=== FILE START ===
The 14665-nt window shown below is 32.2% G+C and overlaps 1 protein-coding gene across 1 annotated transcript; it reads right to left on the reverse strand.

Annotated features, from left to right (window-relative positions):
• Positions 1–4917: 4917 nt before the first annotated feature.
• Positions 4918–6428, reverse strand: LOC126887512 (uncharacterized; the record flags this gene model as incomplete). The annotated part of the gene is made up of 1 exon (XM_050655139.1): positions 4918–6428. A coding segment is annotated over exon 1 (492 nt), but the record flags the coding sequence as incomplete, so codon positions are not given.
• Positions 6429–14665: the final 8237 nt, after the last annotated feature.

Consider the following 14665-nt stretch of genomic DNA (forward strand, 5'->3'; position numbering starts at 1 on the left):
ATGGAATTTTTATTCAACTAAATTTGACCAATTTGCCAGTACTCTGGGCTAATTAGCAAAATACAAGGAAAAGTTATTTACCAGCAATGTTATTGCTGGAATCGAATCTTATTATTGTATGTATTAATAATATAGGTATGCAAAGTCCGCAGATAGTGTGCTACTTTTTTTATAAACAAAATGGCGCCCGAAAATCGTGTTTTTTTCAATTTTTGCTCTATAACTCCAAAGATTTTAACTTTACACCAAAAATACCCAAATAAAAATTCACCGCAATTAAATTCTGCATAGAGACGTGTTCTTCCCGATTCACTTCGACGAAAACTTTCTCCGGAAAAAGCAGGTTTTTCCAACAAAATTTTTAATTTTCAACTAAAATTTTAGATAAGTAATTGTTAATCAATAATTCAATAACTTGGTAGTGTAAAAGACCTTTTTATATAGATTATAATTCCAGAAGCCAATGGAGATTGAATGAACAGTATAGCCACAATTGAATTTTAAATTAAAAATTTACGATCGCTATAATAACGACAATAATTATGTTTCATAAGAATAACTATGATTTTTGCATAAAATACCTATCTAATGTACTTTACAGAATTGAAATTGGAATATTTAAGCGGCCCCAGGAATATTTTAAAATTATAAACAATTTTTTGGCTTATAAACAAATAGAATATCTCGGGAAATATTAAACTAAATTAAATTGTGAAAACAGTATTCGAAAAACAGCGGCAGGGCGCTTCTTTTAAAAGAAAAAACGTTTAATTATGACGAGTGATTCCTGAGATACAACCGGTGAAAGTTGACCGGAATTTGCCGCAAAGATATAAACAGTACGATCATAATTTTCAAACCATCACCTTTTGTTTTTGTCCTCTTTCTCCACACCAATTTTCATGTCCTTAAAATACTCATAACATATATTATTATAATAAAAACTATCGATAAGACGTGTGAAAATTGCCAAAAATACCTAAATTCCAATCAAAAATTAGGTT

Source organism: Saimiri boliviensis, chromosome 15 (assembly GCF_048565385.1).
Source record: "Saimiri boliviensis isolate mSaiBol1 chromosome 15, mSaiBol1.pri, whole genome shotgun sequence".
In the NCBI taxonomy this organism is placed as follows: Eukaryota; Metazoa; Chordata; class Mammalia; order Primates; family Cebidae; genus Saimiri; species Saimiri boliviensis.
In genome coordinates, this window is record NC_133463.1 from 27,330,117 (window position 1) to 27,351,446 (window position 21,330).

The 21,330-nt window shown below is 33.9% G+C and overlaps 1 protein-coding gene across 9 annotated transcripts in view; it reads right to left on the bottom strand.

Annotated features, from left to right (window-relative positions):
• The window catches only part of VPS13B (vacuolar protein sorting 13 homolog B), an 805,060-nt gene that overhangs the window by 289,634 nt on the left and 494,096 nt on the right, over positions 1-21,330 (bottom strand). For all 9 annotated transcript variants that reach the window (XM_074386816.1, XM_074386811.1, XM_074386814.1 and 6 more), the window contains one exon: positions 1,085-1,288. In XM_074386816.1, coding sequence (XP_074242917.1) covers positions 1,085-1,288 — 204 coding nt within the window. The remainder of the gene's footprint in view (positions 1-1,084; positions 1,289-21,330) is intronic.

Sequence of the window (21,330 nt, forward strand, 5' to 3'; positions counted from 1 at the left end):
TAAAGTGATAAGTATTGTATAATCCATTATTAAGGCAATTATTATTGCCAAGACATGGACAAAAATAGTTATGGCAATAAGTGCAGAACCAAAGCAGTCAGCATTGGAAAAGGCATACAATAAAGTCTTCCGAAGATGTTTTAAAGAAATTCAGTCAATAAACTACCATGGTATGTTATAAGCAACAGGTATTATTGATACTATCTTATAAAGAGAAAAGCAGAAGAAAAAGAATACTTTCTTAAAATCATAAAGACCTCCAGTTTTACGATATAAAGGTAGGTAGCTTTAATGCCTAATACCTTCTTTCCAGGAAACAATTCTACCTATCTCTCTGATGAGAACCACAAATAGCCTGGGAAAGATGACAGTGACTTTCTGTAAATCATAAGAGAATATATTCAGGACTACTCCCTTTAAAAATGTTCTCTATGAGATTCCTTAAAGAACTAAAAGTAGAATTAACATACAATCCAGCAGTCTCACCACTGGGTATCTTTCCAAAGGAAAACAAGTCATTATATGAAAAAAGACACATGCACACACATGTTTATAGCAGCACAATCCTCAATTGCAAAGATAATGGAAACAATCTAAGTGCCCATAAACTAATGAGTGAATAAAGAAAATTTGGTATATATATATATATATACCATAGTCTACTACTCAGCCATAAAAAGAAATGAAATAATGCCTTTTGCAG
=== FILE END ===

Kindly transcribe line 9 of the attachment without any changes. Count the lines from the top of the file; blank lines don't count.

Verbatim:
Source record: "Saimiri boliviensis isolate mSaiBol1 chromosome 15, mSaiBol1.pri, whole genome shotgun sequence".